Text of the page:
Medical Marijuana Lawsuit

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Arizona’s Governor and Attorney General have filed a federal lawsuit to find out if the State’s medical marijuana law is constitutional and to determine if State workers who administer the program could face criminal prosecution. Attorney Scot Claus, a partner in the Phoenix law firm Mariscal-Weeks, gives his take on the lawsuit and the constitutionality of Arizona’s medical marijuana law.

Ted Simons: Good evening, and welcome to "Horizon." I'm Ted Simons. The state health department today was to begin accepting applications for medical marijuana dispensaries, instead the department started turning away applicants. The program has been put on hold while the courts sort out a federal lawsuit filed by Arizona's governor and attorney general. They're suing to find out if the medical marijuana program violates federal law and if state employees who administer the program could face prosecution. Those concerns stem from a recent letter by Dennis Burke, the U.S. attorney for the district of Arizona. In the letter Burke warned of potential legal risks. He talked about those risks on a recent "Horizon" broadcast.

Dennis Burke: We had been given guidance some time ago from the Justice Dpartment about this, a memo came out by David Ogden, the deputy attorney general, and said two U.S -- to U.S. attorneys, guidance to us. Look, this is not a priority for the Department. People who follow the state medical marijuana laws, because there's a proliferation of these across country, but that said, it is still against federal law. And what my letter said last week is follow that guidance, which is, we're telling individuals who are involved in this system, we're telling the state of Arizona at the end of the day, you can decriminalize what you want at the state level, but you can't legalize it federally. You can't provide a safe haven by changing state law for what is in violation of federal law. And it's still a violation of federal law.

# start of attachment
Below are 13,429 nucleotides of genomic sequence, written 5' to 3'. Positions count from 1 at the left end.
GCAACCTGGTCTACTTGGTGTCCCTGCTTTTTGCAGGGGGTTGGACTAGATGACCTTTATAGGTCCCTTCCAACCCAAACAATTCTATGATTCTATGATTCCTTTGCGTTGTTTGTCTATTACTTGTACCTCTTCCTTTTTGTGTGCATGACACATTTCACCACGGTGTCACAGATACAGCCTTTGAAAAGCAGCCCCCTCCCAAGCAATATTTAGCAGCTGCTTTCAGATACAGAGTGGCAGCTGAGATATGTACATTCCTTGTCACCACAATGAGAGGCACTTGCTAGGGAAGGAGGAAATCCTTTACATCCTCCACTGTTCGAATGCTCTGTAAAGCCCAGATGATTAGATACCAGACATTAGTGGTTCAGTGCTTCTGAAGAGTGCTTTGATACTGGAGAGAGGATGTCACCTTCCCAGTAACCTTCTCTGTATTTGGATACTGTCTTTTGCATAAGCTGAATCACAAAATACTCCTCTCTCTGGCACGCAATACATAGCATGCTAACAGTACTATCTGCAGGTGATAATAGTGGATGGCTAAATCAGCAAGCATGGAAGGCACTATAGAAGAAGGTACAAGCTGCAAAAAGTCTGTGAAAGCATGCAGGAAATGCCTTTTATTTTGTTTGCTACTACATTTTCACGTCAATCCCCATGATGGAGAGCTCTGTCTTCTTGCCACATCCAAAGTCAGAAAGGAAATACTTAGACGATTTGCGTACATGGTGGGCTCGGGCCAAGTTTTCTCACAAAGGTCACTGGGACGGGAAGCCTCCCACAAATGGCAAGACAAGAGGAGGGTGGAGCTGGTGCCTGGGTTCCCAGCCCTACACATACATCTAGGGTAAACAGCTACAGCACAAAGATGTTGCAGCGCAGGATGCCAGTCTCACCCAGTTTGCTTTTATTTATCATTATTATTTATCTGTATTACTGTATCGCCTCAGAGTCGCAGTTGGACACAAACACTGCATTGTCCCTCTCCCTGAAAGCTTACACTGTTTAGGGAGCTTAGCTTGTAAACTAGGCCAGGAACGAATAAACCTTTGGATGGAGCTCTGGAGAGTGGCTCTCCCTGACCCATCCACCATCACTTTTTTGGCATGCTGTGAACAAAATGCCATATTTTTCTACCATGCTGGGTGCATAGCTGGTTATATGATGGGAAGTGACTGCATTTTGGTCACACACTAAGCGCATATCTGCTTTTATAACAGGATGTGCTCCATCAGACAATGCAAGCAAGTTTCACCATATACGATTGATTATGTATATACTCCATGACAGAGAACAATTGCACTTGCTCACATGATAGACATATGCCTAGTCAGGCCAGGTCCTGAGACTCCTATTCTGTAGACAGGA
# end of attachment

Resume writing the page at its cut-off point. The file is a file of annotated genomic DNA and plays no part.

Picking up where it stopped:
Ted Simons: What is the message? If I want to set up a distribution center, what is your message to me?

Dennis Burke: It's a risk you always take. It's a risk that you're still in violation of federal law. We're not going to give you immunity. We're not going to give you immunity, we're not going to give you a safe haven. You're taking a risk. Just because the state of law passed a law that said we believe the state level this should be legal, that doesn't take away the federal law.